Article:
Hacked again. That’s the story at the Wall Street Journal this week as the newspaper reports that the computer systems housing some of its news graphics were breached. Customers not affected -- yet.
 

Enterprise Hardware Spotlight
Apple Updates MacBook Pros, Cuts Prices Up to $100
The popular MacBook Pro laptop line just got an update and a price cut of as much as $100. The MacBook Pro with Retina display now includes faster processors and double the memory.
 
Watson Gets His First Customer Service Gig
Since appearing on Jeopardy, IBM's Watson supercomputer has been making a living using his super-intelligent knowledge base for business verticals. Now, Watson's been hired for his first customer service job.
 
Tablet Giants Apple and Samsung Feel the Heat
When a company saturates its home market with a once-hot product, expect it to pump up efforts elsewhere. Apple, for its part, is now pushing iPads to big corporations and the enterprise market.
 

Mobile Technology Spotlight
Android 'Fake ID' Puts Millions of Users at Risk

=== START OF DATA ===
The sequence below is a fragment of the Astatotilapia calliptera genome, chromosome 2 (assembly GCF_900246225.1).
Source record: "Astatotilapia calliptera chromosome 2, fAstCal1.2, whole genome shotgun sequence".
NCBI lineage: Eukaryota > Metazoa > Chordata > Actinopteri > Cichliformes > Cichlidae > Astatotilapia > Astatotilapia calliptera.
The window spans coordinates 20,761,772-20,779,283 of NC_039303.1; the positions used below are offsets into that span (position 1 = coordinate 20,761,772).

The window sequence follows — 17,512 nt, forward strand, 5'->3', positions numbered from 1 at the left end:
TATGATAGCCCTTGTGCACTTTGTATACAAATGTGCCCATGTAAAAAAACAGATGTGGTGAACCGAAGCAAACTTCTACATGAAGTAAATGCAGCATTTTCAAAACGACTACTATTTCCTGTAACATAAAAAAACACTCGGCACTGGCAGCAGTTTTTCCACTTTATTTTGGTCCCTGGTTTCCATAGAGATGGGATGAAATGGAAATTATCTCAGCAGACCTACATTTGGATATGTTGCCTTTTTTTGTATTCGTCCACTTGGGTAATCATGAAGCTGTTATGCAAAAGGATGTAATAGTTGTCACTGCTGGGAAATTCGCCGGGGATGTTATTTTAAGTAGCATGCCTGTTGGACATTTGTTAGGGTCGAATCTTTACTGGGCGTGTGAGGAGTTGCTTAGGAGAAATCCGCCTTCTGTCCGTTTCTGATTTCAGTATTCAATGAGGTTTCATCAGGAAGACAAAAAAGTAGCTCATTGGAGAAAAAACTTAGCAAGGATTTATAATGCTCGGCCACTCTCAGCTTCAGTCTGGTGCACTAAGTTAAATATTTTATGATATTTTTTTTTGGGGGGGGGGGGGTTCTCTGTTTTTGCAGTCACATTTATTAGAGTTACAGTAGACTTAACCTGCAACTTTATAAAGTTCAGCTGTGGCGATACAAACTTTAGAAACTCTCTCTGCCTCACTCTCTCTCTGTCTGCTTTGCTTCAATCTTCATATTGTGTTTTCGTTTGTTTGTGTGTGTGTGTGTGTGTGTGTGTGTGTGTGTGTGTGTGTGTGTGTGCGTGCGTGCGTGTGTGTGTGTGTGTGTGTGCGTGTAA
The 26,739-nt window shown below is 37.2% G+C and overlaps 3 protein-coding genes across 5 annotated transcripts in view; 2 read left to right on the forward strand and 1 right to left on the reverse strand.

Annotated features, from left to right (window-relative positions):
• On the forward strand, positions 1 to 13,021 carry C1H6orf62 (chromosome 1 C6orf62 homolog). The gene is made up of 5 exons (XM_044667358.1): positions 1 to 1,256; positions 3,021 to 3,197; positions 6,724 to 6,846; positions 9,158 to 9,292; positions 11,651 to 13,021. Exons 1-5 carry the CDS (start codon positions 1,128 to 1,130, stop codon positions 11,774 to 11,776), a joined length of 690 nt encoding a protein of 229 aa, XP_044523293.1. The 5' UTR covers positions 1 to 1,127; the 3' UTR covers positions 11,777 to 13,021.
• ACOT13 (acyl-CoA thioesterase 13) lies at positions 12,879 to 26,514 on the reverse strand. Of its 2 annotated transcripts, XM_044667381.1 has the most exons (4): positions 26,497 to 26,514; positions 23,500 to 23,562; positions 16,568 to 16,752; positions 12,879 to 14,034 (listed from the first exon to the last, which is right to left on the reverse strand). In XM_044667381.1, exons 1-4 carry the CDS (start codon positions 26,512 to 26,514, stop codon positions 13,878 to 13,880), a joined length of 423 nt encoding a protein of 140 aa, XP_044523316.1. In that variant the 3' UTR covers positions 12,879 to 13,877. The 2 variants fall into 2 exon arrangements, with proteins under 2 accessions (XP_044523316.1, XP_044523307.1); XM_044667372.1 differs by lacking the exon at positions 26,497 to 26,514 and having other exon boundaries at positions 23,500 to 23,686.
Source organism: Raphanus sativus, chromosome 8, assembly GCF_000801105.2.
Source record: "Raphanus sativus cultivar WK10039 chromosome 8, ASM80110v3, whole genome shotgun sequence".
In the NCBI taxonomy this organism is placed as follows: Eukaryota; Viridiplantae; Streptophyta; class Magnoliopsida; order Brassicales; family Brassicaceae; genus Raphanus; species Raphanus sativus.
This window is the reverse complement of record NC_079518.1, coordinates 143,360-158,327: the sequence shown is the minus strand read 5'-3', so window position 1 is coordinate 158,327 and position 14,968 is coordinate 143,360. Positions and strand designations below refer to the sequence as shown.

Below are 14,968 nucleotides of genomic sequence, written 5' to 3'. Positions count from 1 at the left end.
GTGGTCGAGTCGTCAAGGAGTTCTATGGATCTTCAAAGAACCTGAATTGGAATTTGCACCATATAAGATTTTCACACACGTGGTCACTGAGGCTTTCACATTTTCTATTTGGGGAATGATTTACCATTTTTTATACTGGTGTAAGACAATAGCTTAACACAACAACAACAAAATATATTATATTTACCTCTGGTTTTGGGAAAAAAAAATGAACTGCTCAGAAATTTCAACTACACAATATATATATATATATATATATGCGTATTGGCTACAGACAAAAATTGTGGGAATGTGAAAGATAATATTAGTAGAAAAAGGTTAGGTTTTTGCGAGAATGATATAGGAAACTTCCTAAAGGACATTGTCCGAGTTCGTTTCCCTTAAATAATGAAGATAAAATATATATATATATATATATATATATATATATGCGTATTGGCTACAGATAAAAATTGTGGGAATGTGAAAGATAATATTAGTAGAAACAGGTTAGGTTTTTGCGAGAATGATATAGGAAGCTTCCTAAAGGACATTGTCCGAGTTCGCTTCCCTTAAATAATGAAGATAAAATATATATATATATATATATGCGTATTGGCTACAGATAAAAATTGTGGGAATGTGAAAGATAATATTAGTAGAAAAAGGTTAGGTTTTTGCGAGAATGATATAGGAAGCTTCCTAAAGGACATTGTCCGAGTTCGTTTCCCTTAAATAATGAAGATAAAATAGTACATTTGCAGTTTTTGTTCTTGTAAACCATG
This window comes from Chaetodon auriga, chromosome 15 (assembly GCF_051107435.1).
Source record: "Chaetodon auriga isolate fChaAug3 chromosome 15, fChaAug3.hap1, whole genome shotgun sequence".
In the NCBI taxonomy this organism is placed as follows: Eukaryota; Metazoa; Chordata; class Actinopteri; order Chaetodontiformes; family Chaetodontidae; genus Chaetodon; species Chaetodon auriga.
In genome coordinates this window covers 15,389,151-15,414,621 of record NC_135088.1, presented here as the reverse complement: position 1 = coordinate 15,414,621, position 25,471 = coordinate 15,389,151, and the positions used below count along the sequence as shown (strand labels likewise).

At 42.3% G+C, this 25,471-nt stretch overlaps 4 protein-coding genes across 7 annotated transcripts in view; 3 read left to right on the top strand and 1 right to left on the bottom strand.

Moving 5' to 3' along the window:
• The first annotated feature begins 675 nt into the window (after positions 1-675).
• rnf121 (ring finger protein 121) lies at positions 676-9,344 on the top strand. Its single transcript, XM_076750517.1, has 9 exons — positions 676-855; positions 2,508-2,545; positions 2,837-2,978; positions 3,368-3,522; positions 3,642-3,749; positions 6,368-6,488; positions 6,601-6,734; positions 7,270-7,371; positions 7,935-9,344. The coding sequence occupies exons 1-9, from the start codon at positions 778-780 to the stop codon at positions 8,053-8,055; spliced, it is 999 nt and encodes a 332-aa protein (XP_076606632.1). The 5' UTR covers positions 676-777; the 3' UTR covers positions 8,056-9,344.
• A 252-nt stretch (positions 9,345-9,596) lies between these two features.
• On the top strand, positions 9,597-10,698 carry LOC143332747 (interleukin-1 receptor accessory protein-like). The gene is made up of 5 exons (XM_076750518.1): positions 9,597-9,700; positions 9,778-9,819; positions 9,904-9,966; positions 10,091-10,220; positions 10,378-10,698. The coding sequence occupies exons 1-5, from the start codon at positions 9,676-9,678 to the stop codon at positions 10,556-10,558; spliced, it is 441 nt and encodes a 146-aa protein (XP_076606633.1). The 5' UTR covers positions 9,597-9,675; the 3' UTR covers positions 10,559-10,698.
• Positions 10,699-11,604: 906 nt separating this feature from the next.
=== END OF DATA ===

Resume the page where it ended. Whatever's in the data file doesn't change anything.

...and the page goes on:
Having this fake ID is nothing to brag about, even if you are a minor. The “Fake ID” Android flaw drops malware into smartphone apps. It can steal credit card data and even take over your device.
 
FTC Wants Fix for 'Perfect Scam' of Mobile Cramming
The U.S. Federal Trade Commission has issued new guidelines to curb “mobile cramming,” a troublesome practice that adds unauthorized third-party charges to mobile phone bills.
 
Facebook: You Will Use Messenger, and You Will Like It
Starting this week, Facebook users with Android and iOS phones will be forced to use the separate Messenger app to send Facebook messages. Pending messages will still be visible in the main app.
 

Navigation
NewsFactor Network
Home/Top News | Enterprise I.T. | Cloud Computing | Applications | Hardware | Mobile Tech | Big Data | Communications
World Wide Web | Network Security | Data Storage | CRM Systems | Microsoft/Windows | Apple/Mac | Linux/Open Source | Personal Tech
Press Releases
NewsFactor Network Enterprise I.T. Sites
NewsFactor Technology News | Enterprise Security Today | CRM Daily

NewsFactor Business and Innovation Sites
Sci-Tech Today | NewsFactor Business Report

NewsFactor Services
FreeNewsFeed | Free Newsletters

About NewsFactor Network | How To Contact Us | Article Reprints | Careers @ NewsFactor | Services for PR Pros | Top Tech Wire | How To Advertise

Privacy Policy | Terms of Service
© Copyright 2000-2014 NewsFactor Network. All rights reserved. Article rating technology by Blogowogo. Member of Accuserve Ad Network.